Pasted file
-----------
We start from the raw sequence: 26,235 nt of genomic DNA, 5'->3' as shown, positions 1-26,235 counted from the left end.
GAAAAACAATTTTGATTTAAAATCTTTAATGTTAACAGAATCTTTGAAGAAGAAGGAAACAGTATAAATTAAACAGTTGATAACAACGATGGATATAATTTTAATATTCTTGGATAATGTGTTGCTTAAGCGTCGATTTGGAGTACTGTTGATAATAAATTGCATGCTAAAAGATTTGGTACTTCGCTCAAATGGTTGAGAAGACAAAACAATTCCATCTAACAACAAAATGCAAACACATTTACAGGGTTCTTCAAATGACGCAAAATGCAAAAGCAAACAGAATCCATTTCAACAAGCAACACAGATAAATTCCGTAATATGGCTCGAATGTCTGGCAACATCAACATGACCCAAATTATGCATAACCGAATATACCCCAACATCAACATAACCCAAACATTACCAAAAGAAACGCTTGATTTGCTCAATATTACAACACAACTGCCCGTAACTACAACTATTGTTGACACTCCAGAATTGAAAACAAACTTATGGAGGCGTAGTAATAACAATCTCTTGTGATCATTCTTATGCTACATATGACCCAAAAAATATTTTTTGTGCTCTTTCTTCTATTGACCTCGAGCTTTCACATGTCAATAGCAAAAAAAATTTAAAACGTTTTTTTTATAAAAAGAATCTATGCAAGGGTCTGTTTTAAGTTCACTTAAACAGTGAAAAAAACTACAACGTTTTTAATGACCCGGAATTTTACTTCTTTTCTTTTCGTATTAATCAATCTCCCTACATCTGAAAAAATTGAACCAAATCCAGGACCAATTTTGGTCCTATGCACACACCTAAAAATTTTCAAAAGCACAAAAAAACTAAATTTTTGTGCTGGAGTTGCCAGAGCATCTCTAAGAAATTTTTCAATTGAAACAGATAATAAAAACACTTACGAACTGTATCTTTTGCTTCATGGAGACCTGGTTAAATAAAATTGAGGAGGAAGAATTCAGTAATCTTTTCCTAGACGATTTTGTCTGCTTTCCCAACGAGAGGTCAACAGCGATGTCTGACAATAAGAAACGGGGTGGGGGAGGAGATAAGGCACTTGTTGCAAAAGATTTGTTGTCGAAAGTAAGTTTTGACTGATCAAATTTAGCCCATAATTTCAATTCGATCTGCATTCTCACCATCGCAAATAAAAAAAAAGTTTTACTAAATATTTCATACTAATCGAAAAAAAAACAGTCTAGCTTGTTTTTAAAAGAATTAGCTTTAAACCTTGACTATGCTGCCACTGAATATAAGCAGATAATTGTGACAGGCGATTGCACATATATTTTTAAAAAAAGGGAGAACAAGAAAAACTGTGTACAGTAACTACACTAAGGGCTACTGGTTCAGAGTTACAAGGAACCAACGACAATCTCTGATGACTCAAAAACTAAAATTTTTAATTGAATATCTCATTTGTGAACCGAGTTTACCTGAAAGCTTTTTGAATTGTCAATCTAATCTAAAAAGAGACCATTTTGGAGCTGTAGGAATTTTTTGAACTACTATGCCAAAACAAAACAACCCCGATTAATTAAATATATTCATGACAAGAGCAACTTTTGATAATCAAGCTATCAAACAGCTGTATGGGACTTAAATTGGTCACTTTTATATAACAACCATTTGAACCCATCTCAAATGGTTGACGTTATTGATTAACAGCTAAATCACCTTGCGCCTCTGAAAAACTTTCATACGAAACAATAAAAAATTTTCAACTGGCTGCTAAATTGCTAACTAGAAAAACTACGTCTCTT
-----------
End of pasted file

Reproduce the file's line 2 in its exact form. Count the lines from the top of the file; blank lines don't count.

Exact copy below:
GAAAAACAATTTTGATTTAAAATCTTTAATGTTAACAGAATCTTTGAAGAAGAAGGAAACAGTATAAATTAAACAGTTGATAACAACGATGGATATAATTTTAATATTCTTGGATAATGTGTTGCTTAAGCGTCGATTTGGAGTACTGTTGATAATAAATTGCATGCTAAAAGATTTGGTACTTCGCTCAAATGGTTGAGAAGACAAAACAATTCCATCTAACAACAAAATGCAAACACATTTACAGGGTTCTTCAAATGACGCAAAATGCAAAAGCAAACAGAATCCATTTCAACAAGCAACACAGATAAATTCCGTAATATGGCTCGAATGTCTGGCAACATCAACATGACCCAAATTATGCATAACCGAATATACCCCAACATCAACATAACCCAAACATTACCAAAAGAAACGCTTGATTTGCTCAATATTACAACACAACTGCCCGTAACTACAACTATTGTTGACACTCCAGAATTGAAAACAAACTTATGGAGGCGTAGTAATAACAATCTCTTGTGATCATTCTTATGCTACATATGACCCAAAAAATATTTTTTGTGCTCTTTCTTCTATTGACCTCGAGCTTTCACATGTCAATAGCAAAAAAAATTTAAAACGTTTTTTTTATAAAAAGAATCTATGCAAGGGTCTGTTTTAAGTTCACTTAAACAGTGAAAAAAACTACAACGTTTTTAATGACCCGGAATTTTACTTCTTTTCTTTTCGTATTAATCAATCTCCCTACATCTGAAAAAATTGAACCAAATCCAGGACCAATTTTGGTCCTATGCACACACCTAAAAATTTTCAAAAGCACAAAAAAACTAAATTTTTGTGCTGGAGTTGCCAGAGCATCTCTAAGAAATTTTTCAATTGAAACAGATAATAAAAACACTTACGAACTGTATCTTTTGCTTCATGGAGACCTGGTTAAATAAAATTGAGGAGGAAGAATTCAGTAATCTTTTCCTAGACGATTTTGTCTGCTTTCCCAACGAGAGGTCAACAGCGATGTCTGACAATAAGAAACGGGGTGGGGGAGGAGATAAGGCACTTGTTGCAAAAGATTTGTTGTCGAAAGTAAGTTTTGACTGATCAAATTTAGCCCATAATTTCAATTCGATCTGCATTCTCACCATCGCAAATAAAAAAAAAGTTTTACTAAATATTTCATACTAATCGAAAAAAAAACAGTCTAGCTTGTTTTTAAAAGAATTAGCTTTAAACCTTGACTATGCTGCCACTGAATATAAGCAGATAATTGTGACAGGCGATTGCACATATATTTTTAAAAAAAGGGAGAACAAGAAAAACTGTGTACAGTAACTACACTAAGGGCTACTGGTTCAGAGTTACAAGGAACCAACGACAATCTCTGATGACTCAAAAACTAAAATTTTTAATTGAATATCTCATTTGTGAACCGAGTTTACCTGAAAGCTTTTTGAATTGTCAATCTAATCTAAAAAGAGACCATTTTGGAGCTGTAGGAATTTTTTGAACTACTATGCCAAAACAAAACAACCCCGATTAATTAAATATATTCATGACAAGAGCAACTTTTGATAATCAAGCTATCAAACAGCTGTATGGGACTTAAATTGGTCACTTTTATATAACAACCATTTGAACCCATCTCAAATGGTTGACGTTATTGATTAACAGCTAAATCACCTTGCGCCTCTGAAAAACTTTCATACGAAACAATAAAAAATTTTCAACTGGCTGCTAAATTGCTAACTAGAAAAACTACGTCTCTT